The Map Room Is Coming Back

I’ve made a decision to restart The Map Room. If all goes well, the new version will go live some time in January 2016—next month.

That’s the short version. If you’re interested in the gnarly details of how I came to this decision, and how I’m going to go about it, read on.

After eight years and 4,055 posts on everything from antique map collecting to geospatial technology, I brought The Map Room to an end in June 2011. I was feeling a bit burned out and wanted to reclaim some space in my brain and use it for other things. More prosaically, the blog was coming up short in cost-benefit terms. Its Movable Type install was increasingly cranky and was not bearing up under the load, and while advertising had never made me gobs of money, ad revenue had declined by more than half.

So I took a break. But I kept one toe in: I’ve still been posting about maps here and on The Map Room’s Twitter account and Facebook page, but at a less intense pace.

To my astonishment, my social media audience continued to climb: today, four and a half years after I closed it down, The Map Room has nearly 3,400 Twitter followers and more than 2,000 Facebook likes. And lately there’s been an uptick in social media activity: more and more, my posts are being shared and going viral (this post, for example). Of course, there was something to go viral, because I’ve been posting about maps more often lately. Apparently I’ve gotten over the burnout.

For the first time since ending The Map Room, I began giving serious thought to restarting it. But I still needed to figure out how to make it work, on three levels: time management, tech, and income.

I think I’ve figured out the time management part—what, how and when to post—so that I can do this in addition to the other things I’ve got on my plate.

The tech part looks like it can be solved by starting fresh with WordPress, which with my hosting provider, WordPress is better supported (and much more scalable). It’s also compatible with more blogging tools, and has features and plugins that would enable me to do things I’d otherwise have to code by hand, like Retina image support, mobile device support, and responsive templates. Blogging and site maintenance would be considerably easier than it was last time.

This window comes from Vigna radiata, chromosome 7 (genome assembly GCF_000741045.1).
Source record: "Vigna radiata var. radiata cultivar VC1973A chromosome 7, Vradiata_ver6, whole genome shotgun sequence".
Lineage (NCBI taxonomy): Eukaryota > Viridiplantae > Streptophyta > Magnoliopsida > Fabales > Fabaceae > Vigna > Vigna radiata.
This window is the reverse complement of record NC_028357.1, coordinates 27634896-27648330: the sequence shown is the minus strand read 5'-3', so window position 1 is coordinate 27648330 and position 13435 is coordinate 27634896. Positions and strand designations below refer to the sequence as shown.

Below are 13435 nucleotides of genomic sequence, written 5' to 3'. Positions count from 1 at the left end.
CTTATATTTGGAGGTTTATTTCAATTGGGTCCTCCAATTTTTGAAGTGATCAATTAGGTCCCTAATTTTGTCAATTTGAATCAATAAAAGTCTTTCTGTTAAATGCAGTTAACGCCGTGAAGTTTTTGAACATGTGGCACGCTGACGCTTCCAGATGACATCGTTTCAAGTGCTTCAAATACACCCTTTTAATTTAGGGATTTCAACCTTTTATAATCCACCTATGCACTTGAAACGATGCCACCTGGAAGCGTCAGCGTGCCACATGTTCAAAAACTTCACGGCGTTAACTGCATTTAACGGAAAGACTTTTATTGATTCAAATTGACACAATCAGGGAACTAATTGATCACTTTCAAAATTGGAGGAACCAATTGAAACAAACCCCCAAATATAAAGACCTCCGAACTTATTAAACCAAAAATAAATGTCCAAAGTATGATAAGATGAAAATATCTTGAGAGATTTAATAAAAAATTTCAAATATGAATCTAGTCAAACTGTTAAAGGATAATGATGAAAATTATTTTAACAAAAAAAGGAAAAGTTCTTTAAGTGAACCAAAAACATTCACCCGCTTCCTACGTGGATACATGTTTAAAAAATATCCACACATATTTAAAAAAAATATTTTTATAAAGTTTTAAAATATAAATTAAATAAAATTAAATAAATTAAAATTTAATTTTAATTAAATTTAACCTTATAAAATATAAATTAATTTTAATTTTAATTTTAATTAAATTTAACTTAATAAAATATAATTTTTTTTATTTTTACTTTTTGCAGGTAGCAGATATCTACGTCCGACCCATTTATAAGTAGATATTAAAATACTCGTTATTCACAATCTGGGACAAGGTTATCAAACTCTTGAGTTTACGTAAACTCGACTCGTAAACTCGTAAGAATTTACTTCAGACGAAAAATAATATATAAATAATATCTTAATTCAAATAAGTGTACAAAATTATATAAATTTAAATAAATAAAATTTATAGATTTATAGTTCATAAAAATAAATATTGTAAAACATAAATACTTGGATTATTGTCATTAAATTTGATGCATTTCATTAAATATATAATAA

Income is the trickiest problem. Online ad revenues were already in freefall the last time around, and it’s probably best not to count on them too much this time either—not with ad blockers in widespread use. Or on affiliate revenue. The solution I’ve come up with is a familiar one: crowdfunding. Once the new site launches, so will a Patreon campaign. At each milestone goal, I’ll add a new feature (such as a podcast), reflecting the fact that additional income will enable additional work. I have absolutely no idea how readers will respond to it, but the more money The Map Room earns from whatever source, the more time I can spend working on it.

For now, I have to get the new site up and running behind the scenes, test it, and launch. I expect this will keep me very busy over the holidays. When it’s ready, I’ll let you know.

In the meantime: any questions?

Author: Jonathan Crowe

I blog about maps at The Map Room, review books for AE: The Canadian Science Fiction Review, and edit a fanzine called Ecdysis.